If there are services that are provided by the government that cost a relatively substantial amount of money and are only demanded by a relatively small sector of the population, they should be prepared to pay for it. But any kind of user fee or any kind of charge that is implemented that can't be justified in why it is done should not be sort of watered down by saying, "Instead of one year, you can do it in three years." It's either right or it's wrong. If it's right, you charge them $50 every year. If it isn't right, then it doesn't make it any more palatable that you'll do this every three years, because that's really what it is: a cash grab. So let me give you a suggestion.

I would have no hesitation and no problem with saying that every single time you change your registration or change your address or change your offices, you've got to pay a fee, because we've got to do that and that's part of the re-registration. But to tell every business where nothing has happened in the way of a change in their name, a change in their directors, a change in their ownership, "Every year you must send me $50 so that I can" whatever -- I don't know what you're going to do because nothing has happened; there's nothing that you have to do -- is what has created the problem. People are saying: "Why am I paying this $50? Nothing has changed. My company is the same as it has been, my offices are the same, my address is the same." It's a cash grab, and by saying, "We'll make it once every three years," you're not addressing the concerns.

Mr Carr: We've been very clear on this and what I was hoping is we could even go further and recommend that we eliminate it. As you know, the anger that's gone on for this is substantial. We put it in our small business task force report, of which I was co-chair, that if we form the government we'll eliminate that fee.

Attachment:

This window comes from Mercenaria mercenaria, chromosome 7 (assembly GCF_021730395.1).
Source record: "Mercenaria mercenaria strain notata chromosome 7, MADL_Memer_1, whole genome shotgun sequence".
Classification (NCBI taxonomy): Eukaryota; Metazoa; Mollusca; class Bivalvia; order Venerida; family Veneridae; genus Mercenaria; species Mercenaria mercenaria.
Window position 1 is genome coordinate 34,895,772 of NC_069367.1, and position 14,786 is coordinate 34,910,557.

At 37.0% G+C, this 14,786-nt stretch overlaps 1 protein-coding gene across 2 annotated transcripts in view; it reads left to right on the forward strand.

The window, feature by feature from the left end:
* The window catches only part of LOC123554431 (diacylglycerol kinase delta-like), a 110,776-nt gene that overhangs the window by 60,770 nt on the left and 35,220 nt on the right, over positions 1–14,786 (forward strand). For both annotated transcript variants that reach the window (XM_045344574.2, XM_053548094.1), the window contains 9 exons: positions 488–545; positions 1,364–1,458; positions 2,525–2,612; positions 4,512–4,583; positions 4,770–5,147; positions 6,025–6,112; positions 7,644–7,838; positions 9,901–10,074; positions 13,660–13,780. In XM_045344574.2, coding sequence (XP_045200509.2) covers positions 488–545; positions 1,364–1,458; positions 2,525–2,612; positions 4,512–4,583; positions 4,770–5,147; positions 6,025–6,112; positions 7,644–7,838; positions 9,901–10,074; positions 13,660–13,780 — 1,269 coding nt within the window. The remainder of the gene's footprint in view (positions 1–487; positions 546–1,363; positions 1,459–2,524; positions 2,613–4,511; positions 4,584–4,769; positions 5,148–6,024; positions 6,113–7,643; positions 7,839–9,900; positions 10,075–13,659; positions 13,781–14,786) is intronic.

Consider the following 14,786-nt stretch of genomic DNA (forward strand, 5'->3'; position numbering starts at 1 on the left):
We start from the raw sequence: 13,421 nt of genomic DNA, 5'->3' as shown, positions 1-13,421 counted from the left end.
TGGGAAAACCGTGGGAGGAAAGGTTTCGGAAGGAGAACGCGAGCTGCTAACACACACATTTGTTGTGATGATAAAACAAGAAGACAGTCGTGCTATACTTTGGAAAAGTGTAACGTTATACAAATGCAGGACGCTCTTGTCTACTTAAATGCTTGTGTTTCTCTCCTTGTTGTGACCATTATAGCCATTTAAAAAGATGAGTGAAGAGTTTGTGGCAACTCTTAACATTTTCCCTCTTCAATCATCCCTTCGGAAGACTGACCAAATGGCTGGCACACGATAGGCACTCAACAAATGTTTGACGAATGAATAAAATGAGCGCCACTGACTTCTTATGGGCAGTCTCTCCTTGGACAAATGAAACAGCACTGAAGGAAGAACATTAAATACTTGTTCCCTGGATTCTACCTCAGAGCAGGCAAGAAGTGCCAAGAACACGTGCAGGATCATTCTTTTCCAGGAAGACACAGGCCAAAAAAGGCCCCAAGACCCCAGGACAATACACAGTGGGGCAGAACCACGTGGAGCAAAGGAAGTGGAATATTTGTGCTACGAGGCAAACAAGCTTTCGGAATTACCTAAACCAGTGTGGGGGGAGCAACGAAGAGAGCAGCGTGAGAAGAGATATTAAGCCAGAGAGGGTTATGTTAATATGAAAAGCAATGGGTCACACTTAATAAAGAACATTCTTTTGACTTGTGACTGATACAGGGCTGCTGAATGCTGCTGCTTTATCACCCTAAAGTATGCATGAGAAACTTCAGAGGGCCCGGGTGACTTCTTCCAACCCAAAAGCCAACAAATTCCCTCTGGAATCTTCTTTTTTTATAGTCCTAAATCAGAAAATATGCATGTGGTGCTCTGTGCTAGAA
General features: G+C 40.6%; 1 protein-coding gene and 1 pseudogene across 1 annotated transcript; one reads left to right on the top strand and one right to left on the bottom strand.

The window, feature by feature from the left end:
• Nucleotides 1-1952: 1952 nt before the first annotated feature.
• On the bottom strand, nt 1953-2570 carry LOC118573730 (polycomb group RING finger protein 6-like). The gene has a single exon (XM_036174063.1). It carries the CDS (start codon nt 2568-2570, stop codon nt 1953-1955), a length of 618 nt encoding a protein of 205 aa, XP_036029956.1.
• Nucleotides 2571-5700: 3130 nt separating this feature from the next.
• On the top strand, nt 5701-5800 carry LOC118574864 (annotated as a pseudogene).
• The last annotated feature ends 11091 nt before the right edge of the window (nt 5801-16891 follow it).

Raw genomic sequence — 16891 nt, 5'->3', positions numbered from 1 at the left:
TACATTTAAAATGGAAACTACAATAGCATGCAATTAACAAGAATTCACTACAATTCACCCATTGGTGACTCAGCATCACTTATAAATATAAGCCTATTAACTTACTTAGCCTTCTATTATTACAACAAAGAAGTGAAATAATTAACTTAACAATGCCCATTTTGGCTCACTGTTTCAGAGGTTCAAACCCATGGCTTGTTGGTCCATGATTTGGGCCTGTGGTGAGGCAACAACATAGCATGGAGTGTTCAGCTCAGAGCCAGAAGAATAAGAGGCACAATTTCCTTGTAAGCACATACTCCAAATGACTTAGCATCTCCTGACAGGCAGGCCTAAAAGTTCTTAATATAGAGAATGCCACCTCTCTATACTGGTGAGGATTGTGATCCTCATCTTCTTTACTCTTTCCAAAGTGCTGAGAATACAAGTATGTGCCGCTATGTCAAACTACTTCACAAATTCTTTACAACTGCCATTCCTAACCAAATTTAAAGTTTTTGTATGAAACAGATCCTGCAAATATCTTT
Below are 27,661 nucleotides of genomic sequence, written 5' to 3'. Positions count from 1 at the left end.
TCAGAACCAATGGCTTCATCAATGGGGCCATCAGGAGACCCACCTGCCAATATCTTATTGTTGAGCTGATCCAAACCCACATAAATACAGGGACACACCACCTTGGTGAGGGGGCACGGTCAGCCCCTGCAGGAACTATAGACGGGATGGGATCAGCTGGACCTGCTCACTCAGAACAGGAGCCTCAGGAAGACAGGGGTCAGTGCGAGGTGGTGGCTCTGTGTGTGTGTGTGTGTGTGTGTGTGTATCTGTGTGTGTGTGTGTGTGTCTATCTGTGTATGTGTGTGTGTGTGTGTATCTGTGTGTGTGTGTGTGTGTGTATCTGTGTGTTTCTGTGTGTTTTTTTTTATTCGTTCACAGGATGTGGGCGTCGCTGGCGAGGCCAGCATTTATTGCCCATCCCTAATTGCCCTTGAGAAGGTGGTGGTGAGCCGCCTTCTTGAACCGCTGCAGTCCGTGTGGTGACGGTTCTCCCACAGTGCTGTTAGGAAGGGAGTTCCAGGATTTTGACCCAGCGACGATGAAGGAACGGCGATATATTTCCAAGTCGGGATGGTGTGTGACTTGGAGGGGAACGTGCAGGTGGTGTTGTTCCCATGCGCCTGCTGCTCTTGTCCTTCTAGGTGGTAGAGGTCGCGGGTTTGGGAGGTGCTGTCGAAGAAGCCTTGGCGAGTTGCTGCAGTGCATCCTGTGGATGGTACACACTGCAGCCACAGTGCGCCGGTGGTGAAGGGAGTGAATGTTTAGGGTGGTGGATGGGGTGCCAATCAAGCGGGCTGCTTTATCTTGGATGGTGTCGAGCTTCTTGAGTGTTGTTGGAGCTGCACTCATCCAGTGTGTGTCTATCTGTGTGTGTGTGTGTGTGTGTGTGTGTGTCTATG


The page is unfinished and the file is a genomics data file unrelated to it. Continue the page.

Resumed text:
I don't want to get into speech time, because we've all had many letters on this. It was one of those issues that really twigged business in the whole scheme of things, when you look at what's happened with workers' comp and hydro rates and everything. The amount, the $50, wasn't a great deal but it was the principle of the thing, that there was one more government coming at them, and it generated a tremendous amount of anger. I don't want to get into all the details of that, but we've been very clear that if we form the government it will be eliminated. I'm hoping we could do that, go a little bit further than Kimble wanted and just recommend that we eliminate it.


Having said that, I guess the fallback position is, it's better to go longer periods of time. I would hope we would take a look at it. I think the amount of revenue is in the neighbourhood of around $10 million, if I'm not mistaken, but it is almost the final straw to business that really made it angry and upset, and I'm not telling you anything you haven't already heard.

If I could push the parliamentary assistant to go a little bit further and have this committee recommend to the minister that the corporate filing fee be eliminated, then we might be heading down the road and be giving a recommendation that I think would be something that business in this province would want. I would encourage us to go further, go all the way, and say that we would eliminate it and see what the minister does.